ELIZABETH, NJ — To celebrate Women’s History Month, the Elizabeth Arts Council is holding an exhibit throughout the month of March, with an opening reception tonight, March 9, at Elizabeth’s main public library.
The works of artists Paula Borenstein, Virginia Mason Pagdon, Suree Minnatee, and Danielle Curia will be on display.
Since its inception in 1998, the EAC has been dedicated to its mission to support, promote and advance the arts and culture in and around Elizabeth.
The EAC promotes the work of individual local artists, writers and performers, providing advice, encouragement and resources, curating and installing art exhibits and organizing performances and poetry readings. Artists and performers from outside the area also contact the EAC for information and advice about local venues and cultural resources.
In addition, members of the EAC have contributed their talents and expertise to many undertakings in the Elizabeth community and in Union County, including the 9/11 Memorial Advisory Committee, Historic Midtown Elizabeth Community Action Partnership, Union County Theater Project, the Elizabeth Playhouse, St. Joseph’s Social Service Center, Union County Historical Society and the Elizabeth Public Library.
The EAC has also done shows with the Midtown Elizabeth Special Improvement District, and has a close working relationship with Elizabeth Playhouse.
Paula Borenstein, one of the founding members of the EAC whose art is being showcased at the exhibit, said that she helped found the EAC as a way for other artists in Elizabeth to connect.
“I put a call out,” Borenstein told LocalSource in a recent phone interview. “I felt that other artists in Elizabeth and other towns should find each other. To me, culture and the arts is what makes a city a fabulous place.”
Borenstein, who works with many mediums in her art, said that vintage clothing is one she uses in many of her projects.
“I used to buy and sell vintage clothing,” Borenstein said. “I never throw it out because it’s a canvas to me.”
According to Borenstein, her mother — a Holocaust survivor from Poland who ended up as an underground partisan — was a seamstress who opened up her own shop in Newark when she came to the United States after World War II.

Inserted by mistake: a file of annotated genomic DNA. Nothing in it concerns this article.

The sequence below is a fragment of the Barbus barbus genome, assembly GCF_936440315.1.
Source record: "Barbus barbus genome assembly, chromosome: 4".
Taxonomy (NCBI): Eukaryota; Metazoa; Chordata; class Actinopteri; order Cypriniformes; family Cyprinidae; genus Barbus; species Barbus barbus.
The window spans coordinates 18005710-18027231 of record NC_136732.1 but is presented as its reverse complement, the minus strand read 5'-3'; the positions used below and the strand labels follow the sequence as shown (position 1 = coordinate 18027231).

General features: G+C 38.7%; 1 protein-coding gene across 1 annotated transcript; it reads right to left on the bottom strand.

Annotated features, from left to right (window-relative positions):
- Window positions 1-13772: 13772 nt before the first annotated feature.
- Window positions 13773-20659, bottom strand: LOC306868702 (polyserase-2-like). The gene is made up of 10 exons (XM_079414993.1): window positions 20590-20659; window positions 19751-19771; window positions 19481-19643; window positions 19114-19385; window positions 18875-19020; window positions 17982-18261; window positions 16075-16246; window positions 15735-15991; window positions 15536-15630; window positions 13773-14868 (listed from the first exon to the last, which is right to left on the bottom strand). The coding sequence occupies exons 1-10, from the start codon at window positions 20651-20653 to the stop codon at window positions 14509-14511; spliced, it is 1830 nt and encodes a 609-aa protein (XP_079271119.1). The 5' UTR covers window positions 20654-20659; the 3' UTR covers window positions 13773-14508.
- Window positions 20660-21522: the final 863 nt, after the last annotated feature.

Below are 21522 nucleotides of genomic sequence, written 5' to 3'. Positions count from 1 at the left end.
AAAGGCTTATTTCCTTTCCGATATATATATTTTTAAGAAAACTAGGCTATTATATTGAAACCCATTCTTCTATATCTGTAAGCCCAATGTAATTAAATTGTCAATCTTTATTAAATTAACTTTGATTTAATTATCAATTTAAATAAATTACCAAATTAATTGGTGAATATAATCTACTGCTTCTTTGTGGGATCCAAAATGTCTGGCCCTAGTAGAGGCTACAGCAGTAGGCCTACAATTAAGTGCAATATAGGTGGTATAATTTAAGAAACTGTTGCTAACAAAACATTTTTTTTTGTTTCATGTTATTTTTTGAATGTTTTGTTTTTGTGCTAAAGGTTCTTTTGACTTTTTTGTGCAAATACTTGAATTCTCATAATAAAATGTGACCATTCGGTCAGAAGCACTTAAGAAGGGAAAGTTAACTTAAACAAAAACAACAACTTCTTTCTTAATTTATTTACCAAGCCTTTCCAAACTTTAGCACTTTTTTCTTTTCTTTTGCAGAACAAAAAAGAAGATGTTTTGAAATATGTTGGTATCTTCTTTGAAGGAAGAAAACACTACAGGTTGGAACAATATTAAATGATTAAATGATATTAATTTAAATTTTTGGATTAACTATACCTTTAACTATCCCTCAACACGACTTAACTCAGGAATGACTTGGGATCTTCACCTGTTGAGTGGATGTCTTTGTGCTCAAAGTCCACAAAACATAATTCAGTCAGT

“My mother was a master seamstress and I, literally, grew up at her feet in the shop,” Borenstein said. “My mother would give me pieces of fabric to play with. My art is very connected to my mother. I use everything I inherited from her, like buttons, thread and fabric. I’m addicted to sewing now.”
Borenstein’s father, who married her mother before the war broke out and was later separated from her when he became a prisoner of war, also sewed and helped out in the shop.
Pagdon, an Elizabeth resident who is also a founding member of the EAC, told LocalSource that she is a self-taught artist whose career has spanned more than 60 years.
“I started painting when I was a teen,” Pagdon said in a phone interview last week.
Four of Pagdon’s paintings, which are Impressionist-inspired pastels and watercolors, will be on display at the exhibit. Two of the paintings feature irises — reminiscent of the work of Impressionist artist Claude Monet — with another featuring a bowl of flowers. The last is a painting of Pagdon’s son.
“I do a lot of flowers and landscapes,” Pagdon said.
Painting, however, is just one of many artistic mediums that Pagdon uses in her artwork. She also makes jewelry, quilts, crochets and sews, and has dabbled in almost every artistic endeavor imaginable.
Borenstein lauded Pagdon’s work.
“Her work is very, very interesting,” Borenstein said. “The Pagdon family has been there from the beginning. Gini is one of the most multitalented people. She has a huge body of work.”
Minnatee, an Elizabeth resident, told LocalSource in a phone interview last week, that her interest in fine art started when she was attending Union County College.
“I always had an interest in creating art and also using technology with that,” Minnatee said.
Minnatee said that she often creates art in charcoal, pastels or India ink, then uses technology to alter it.
Four of Minnatee’s works are on display at the exhibit, all of which are mixed mediums in charcoal, India ink, and graphic design. Her works include “Further Humanity,’ which Minnatee describes as “simple but effective”; “Effervescent Glow,” which is a computer- altered work; “The Jester” and “The Crying Eye,” which are done in charcoal, graphite and ink.
Minnatee, who works as a veterinary technician in the county, said that the many exotic animals she sees at the animal hospital often inspire her artwork.
“I’m inspired lately by the exotic animals we’ve been seeing, like cockatiels, African grey parrots and geckos,” she said.
Borenstein lauded Elizabeth’s public library, saying that the EAC and the library have partnered many times.
“The library has really come through,” Borenstein said.
Borenstein also said that the EAC is working on bringing a municipal art gallery to Elizabeth.
For more information about the Elizabeth Arts Council visit